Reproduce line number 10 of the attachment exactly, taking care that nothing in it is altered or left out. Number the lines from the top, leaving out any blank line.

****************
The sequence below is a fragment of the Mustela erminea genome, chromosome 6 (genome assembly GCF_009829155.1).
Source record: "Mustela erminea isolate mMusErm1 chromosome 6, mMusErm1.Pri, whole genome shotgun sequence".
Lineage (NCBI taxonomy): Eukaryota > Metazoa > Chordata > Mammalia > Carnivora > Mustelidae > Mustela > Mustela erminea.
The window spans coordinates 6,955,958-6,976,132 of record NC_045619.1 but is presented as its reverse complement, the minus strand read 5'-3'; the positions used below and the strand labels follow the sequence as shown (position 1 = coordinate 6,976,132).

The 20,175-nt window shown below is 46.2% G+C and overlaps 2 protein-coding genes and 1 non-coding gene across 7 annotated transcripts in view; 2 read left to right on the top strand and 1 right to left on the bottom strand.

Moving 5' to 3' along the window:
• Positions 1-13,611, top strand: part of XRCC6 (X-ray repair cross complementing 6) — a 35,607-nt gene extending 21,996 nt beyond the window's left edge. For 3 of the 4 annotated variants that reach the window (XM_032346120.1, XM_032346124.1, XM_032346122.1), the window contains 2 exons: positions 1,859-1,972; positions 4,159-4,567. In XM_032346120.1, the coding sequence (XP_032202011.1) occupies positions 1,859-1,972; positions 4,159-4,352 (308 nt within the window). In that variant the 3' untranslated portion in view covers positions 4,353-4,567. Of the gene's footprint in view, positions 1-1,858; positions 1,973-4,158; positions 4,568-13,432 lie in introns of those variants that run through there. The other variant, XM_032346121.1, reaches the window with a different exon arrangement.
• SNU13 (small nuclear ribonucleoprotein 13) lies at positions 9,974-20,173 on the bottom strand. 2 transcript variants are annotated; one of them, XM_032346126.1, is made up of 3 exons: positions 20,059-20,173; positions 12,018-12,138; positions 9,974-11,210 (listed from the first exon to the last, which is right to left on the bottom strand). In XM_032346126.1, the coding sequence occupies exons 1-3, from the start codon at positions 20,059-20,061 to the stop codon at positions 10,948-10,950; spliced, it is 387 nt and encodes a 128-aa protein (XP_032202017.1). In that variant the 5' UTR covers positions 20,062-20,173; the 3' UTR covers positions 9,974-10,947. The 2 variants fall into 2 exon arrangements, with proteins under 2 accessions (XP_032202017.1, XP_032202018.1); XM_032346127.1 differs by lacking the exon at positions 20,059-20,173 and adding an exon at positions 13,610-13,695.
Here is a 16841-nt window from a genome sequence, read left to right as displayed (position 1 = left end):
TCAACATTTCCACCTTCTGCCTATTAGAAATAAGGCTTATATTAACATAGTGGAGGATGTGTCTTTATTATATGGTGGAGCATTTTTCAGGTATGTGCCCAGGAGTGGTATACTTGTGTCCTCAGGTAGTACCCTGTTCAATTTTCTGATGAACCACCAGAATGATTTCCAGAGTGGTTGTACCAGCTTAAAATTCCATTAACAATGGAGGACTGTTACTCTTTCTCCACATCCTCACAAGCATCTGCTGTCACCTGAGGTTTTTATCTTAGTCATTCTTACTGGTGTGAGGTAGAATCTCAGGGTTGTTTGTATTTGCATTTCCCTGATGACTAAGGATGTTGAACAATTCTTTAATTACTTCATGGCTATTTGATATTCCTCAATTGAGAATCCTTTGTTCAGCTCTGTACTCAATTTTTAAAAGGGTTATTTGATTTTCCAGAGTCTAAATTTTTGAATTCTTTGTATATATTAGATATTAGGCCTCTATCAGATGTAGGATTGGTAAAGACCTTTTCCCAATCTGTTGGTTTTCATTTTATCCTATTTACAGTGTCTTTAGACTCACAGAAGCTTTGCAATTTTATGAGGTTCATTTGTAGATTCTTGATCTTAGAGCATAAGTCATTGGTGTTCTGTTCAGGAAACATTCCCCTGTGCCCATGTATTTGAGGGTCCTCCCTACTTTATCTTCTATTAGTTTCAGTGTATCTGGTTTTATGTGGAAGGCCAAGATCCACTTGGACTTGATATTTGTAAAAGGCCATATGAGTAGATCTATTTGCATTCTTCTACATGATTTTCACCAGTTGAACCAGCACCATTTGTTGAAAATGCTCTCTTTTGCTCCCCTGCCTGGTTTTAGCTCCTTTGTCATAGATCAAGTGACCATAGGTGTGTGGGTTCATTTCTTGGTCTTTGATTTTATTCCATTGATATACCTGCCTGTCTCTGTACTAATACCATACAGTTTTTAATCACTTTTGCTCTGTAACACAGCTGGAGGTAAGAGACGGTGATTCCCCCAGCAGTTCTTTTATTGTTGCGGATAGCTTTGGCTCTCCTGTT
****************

TCAACATTTCCACCTTCTGCCTATTAGAAATAAGGCTTATATTAACATAGTGGAGGATGTGTCTTTATTATATGGTGGAGCATTTTTCAGGTATGTGCCCAGGAGTGGTATACTTGTGTCCTCAGGTAGTACCCTGTTCAATTTTCTGATGAACCACCAGAATGATTTCCAGAGTGGTTGTACCAGCTTAAAATTCCATTAACAATGGAGGACTGTTACTCTTTCTCCACATCCTCACAAGCATCTGCTGTCACCTGAGGTTTTTATCTTAGTCATTCTTACTGGTGTGAGGTAGAATCTCAGGGTTGTTTGTATTTGCATTTCCCTGATGACTAAGGATGTTGAACAATTCTTTAATTACTTCATGGCTATTTGATATTCCTCAATTGAGAATCCTTTGTTCAGCTCTGTACTCAATTTTTAAAAGGGTTATTTGATTTTCCAGAGTCTAAATTTTTGAATTCTTTGTATATATTAGATATTAGGCCTCTATCAGATGTAGGATTGGTAAAGACCTTTTCCCAATCTGTTGGTTTTCATTTTATCCTATTTACAGTGTCTTTAGACTCACAGAAGCTTTGCAATTTTATGAGGTTCATTTGTAGATTCTTGATCTTAGAGCATAAGTCATTGGTGTTCTGTTCAGGAAACATTCCCCTGTGCCCATGTATTTGAGGGTCCTCCCTACTTTATCTTCTATTAGTTTCAGTGTATCTGGTTTTATGTGGAAGGCCAAGATCCACTTGGACTTGATATTTGTAAAAGGCCATATGAGTAGATCTATTTGCATTCTTCTACATGATTTTCACCAGTTGAACCAGCACCATTTGTTGAAAATGCTCTCTTTTGCTCCCCTGCCTGGTTTTAGCTCCTTTGTCATAGATCAAGTGACCATAGGTGTGTGGGTTCATTTCTTGGTCTTTGATTTTATTCCATTGATATACCTGCCTGTCTCTGTACTAATACCATACAGTTTTTAATCACTTTTGCTCTGTAACACAGCTGGAGGTAAGAGACGGTGATTCCCCCAGCAGTTCTTTTATTGTTGCGGATAGCTTTGGCTCTCCTGTT